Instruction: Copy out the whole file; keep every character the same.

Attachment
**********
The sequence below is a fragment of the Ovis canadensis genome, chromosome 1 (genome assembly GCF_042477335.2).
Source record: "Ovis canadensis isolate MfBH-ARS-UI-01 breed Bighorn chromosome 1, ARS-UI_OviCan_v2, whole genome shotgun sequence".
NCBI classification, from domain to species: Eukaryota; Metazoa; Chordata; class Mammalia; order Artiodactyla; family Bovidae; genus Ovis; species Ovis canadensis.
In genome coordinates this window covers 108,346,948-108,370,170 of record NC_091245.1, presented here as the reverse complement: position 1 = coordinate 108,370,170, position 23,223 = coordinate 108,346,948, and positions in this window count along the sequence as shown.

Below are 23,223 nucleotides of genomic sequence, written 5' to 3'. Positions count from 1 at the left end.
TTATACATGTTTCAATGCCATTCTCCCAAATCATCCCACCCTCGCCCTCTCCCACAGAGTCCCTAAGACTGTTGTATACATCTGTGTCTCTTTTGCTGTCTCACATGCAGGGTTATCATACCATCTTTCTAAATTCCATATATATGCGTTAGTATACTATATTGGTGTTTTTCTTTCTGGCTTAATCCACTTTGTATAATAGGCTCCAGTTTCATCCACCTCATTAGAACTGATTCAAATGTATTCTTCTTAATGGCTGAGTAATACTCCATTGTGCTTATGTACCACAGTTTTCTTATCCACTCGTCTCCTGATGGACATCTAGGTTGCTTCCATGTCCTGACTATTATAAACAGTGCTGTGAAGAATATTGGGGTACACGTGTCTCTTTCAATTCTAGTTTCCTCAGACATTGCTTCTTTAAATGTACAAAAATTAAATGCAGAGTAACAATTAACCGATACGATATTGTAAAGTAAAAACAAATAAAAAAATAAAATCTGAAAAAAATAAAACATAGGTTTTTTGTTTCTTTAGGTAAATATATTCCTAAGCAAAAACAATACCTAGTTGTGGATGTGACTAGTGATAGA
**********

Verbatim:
The sequence below is a fragment of the Ovis canadensis genome, chromosome 1 (genome assembly GCF_042477335.2).
Source record: "Ovis canadensis isolate MfBH-ARS-UI-01 breed Bighorn chromosome 1, ARS-UI_OviCan_v2, whole genome shotgun sequence".
NCBI classification, from domain to species: Eukaryota; Metazoa; Chordata; class Mammalia; order Artiodactyla; family Bovidae; genus Ovis; species Ovis canadensis.
In genome coordinates this window covers 108,346,948-108,370,170 of record NC_091245.1, presented here as the reverse complement: position 1 = coordinate 108,370,170, position 23,223 = coordinate 108,346,948, and positions in this window count along the sequence as shown.

Below are 23,223 nucleotides of genomic sequence, written 5' to 3'. Positions count from 1 at the left end.
TTATACATGTTTCAATGCCATTCTCCCAAATCATCCCACCCTCGCCCTCTCCCACAGAGTCCCTAAGACTGTTGTATACATCTGTGTCTCTTTTGCTGTCTCACATGCAGGGTTATCATACCATCTTTCTAAATTCCATATATATGCGTTAGTATACTATATTGGTGTTTTTCTTTCTGGCTTAATCCACTTTGTATAATAGGCTCCAGTTTCATCCACCTCATTAGAACTGATTCAAATGTATTCTTCTTAATGGCTGAGTAATACTCCATTGTGCTTATGTACCACAGTTTTCTTATCCACTCGTCTCCTGATGGACATCTAGGTTGCTTCCATGTCCTGACTATTATAAACAGTGCTGTGAAGAATATTGGGGTACACGTGTCTCTTTCAATTCTAGTTTCCTCAGACATTGCTTCTTTAAATGTACAAAAATTAAATGCAGAGTAACAATTAACCGATACGATATTGTAAAGTAAAAACAAATAAAAAAATAAAATCTGAAAAAAATAAAACATAGGTTTTTTGTTTCTTTAGGTAAATATATTCCTAAGCAAAAACAATACCTAGTTGTGGATGTGACTAGTGATAGA